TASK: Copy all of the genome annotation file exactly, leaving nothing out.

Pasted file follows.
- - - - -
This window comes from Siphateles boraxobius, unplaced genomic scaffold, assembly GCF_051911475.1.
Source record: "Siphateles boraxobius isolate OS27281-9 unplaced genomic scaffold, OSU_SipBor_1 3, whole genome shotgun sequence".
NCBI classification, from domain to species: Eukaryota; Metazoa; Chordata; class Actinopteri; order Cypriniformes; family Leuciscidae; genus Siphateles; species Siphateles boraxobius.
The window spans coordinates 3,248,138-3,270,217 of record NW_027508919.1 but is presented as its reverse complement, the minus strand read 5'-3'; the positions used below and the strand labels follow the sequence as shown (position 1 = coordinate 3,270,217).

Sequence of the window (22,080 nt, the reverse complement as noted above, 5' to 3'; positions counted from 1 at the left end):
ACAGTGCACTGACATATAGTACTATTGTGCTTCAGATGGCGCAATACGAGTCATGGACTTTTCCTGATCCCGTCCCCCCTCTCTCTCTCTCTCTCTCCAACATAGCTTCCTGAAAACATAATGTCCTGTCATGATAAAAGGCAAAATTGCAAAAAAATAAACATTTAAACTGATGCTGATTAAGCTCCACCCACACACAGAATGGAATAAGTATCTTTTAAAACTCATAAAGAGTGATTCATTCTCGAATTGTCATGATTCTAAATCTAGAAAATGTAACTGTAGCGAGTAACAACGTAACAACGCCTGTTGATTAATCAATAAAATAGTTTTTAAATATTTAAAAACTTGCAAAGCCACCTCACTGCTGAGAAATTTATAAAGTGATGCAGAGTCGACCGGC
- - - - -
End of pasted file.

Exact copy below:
This window comes from Siphateles boraxobius, unplaced genomic scaffold, assembly GCF_051911475.1.
Source record: "Siphateles boraxobius isolate OS27281-9 unplaced genomic scaffold, OSU_SipBor_1 3, whole genome shotgun sequence".
NCBI classification, from domain to species: Eukaryota; Metazoa; Chordata; class Actinopteri; order Cypriniformes; family Leuciscidae; genus Siphateles; species Siphateles boraxobius.
The window spans coordinates 3,248,138-3,270,217 of record NW_027508919.1 but is presented as its reverse complement, the minus strand read 5'-3'; the positions used below and the strand labels follow the sequence as shown (position 1 = coordinate 3,270,217).

Sequence of the window (22,080 nt, the reverse complement as noted above, 5' to 3'; positions counted from 1 at the left end):
ACAGTGCACTGACATATAGTACTATTGTGCTTCAGATGGCGCAATACGAGTCATGGACTTTTCCTGATCCCGTCCCCCCTCTCTCTCTCTCTCTCTCCAACATAGCTTCCTGAAAACATAATGTCCTGTCATGATAAAAGGCAAAATTGCAAAAAAATAAACATTTAAACTGATGCTGATTAAGCTCCACCCACACACAGAATGGAATAAGTATCTTTTAAAACTCATAAAGAGTGATTCATTCTCGAATTGTCATGATTCTAAATCTAGAAAATGTAACTGTAGCGAGTAACAACGTAACAACGCCTGTTGATTAATCAATAAAATAGTTTTTAAATATTTAAAAACTTGCAAAGCCACCTCACTGCTGAGAAATTTATAAAGTGATGCAGAGTCGACCGGC